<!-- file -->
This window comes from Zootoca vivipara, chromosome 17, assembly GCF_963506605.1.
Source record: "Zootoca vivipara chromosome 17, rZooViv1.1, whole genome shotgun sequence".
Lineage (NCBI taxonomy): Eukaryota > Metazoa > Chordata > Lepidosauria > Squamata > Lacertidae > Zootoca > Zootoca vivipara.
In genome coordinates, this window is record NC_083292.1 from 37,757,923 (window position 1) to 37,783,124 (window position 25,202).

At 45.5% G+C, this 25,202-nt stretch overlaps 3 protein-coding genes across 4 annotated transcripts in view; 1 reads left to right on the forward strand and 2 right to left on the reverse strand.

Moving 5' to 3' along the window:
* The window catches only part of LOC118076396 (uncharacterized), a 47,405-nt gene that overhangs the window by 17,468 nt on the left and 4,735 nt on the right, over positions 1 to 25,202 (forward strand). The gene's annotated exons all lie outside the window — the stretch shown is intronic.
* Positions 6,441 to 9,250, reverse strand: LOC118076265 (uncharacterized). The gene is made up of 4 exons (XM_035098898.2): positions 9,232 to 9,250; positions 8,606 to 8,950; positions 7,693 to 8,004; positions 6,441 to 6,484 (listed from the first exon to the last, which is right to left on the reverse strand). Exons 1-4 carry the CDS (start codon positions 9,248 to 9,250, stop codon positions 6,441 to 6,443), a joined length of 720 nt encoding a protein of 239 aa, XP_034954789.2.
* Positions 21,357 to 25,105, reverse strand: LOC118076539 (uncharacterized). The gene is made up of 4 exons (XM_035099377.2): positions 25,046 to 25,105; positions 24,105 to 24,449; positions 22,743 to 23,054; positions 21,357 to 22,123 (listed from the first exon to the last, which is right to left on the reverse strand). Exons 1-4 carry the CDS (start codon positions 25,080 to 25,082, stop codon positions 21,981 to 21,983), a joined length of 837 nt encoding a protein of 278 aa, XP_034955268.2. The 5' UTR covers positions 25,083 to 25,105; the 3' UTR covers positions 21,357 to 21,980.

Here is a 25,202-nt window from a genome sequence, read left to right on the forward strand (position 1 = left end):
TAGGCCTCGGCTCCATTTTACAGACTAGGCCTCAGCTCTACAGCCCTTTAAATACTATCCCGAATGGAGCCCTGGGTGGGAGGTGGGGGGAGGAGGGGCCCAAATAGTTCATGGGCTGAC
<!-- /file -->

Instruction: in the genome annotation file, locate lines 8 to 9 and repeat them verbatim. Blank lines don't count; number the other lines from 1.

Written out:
* Positions 6,441 to 9,250, reverse strand: LOC118076265 (uncharacterized). The gene is made up of 4 exons (XM_035098898.2): positions 9,232 to 9,250; positions 8,606 to 8,950; positions 7,693 to 8,004; positions 6,441 to 6,484 (listed from the first exon to the last, which is right to left on the reverse strand). Exons 1-4 carry the CDS (start codon positions 9,248 to 9,250, stop codon positions 6,441 to 6,443), a joined length of 720 nt encoding a protein of 239 aa, XP_034954789.2.
* Positions 21,357 to 25,105, reverse strand: LOC118076539 (uncharacterized). The gene is made up of 4 exons (XM_035099377.2): positions 25,046 to 25,105; positions 24,105 to 24,449; positions 22,743 to 23,054; positions 21,357 to 22,123 (listed from the first exon to the last, which is right to left on the reverse strand). Exons 1-4 carry the CDS (start codon positions 25,080 to 25,082, stop codon positions 21,981 to 21,983), a joined length of 837 nt encoding a protein of 278 aa, XP_034955268.2. The 5' UTR covers positions 25,083 to 25,105; the 3' UTR covers positions 21,357 to 21,980.